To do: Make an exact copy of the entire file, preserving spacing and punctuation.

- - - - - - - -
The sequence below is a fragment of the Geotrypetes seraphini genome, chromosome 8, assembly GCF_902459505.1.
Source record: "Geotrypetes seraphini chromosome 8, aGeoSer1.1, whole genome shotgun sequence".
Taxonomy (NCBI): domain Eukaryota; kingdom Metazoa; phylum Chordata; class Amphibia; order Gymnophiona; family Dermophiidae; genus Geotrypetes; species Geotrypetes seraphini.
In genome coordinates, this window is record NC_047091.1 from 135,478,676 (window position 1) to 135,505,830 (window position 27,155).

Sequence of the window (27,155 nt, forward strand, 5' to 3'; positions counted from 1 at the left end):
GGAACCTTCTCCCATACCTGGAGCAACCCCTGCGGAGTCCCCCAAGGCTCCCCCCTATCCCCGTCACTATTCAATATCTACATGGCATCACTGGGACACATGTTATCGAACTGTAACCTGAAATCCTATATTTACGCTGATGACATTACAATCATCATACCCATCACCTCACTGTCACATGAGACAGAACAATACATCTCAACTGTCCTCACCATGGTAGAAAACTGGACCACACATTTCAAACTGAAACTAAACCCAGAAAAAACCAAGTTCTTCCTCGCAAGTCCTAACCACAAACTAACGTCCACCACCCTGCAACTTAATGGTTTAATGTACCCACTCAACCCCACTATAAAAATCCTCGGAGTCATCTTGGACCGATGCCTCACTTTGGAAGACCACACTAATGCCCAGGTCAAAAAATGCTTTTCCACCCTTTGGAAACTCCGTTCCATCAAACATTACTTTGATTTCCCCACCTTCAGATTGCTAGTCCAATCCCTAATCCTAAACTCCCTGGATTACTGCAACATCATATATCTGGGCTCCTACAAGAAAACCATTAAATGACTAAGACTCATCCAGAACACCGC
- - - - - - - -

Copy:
The sequence below is a fragment of the Geotrypetes seraphini genome, chromosome 8, assembly GCF_902459505.1.
Source record: "Geotrypetes seraphini chromosome 8, aGeoSer1.1, whole genome shotgun sequence".
Taxonomy (NCBI): domain Eukaryota; kingdom Metazoa; phylum Chordata; class Amphibia; order Gymnophiona; family Dermophiidae; genus Geotrypetes; species Geotrypetes seraphini.
In genome coordinates, this window is record NC_047091.1 from 135,478,676 (window position 1) to 135,505,830 (window position 27,155).

Sequence of the window (27,155 nt, forward strand, 5' to 3'; positions counted from 1 at the left end):
GGAACCTTCTCCCATACCTGGAGCAACCCCTGCGGAGTCCCCCAAGGCTCCCCCCTATCCCCGTCACTATTCAATATCTACATGGCATCACTGGGACACATGTTATCGAACTGTAACCTGAAATCCTATATTTACGCTGATGACATTACAATCATCATACCCATCACCTCACTGTCACATGAGACAGAACAATACATCTCAACTGTCCTCACCATGGTAGAAAACTGGACCACACATTTCAAACTGAAACTAAACCCAGAAAAAACCAAGTTCTTCCTCGCAAGTCCTAACCACAAACTAACGTCCACCACCCTGCAACTTAATGGTTTAATGTACCCACTCAACCCCACTATAAAAATCCTCGGAGTCATCTTGGACCGATGCCTCACTTTGGAAGACCACACTAATGCCCAGGTCAAAAAATGCTTTTCCACCCTTTGGAAACTCCGTTCCATCAAACATTACTTTGATTTCCCCACCTTCAGATTGCTAGTCCAATCCCTAATCCTAAACTCCCTGGATTACTGCAACATCATATATCTGGGCTCCTACAAGAAAACCATTAAATGACTAAGACTCATCCAGAACACCGC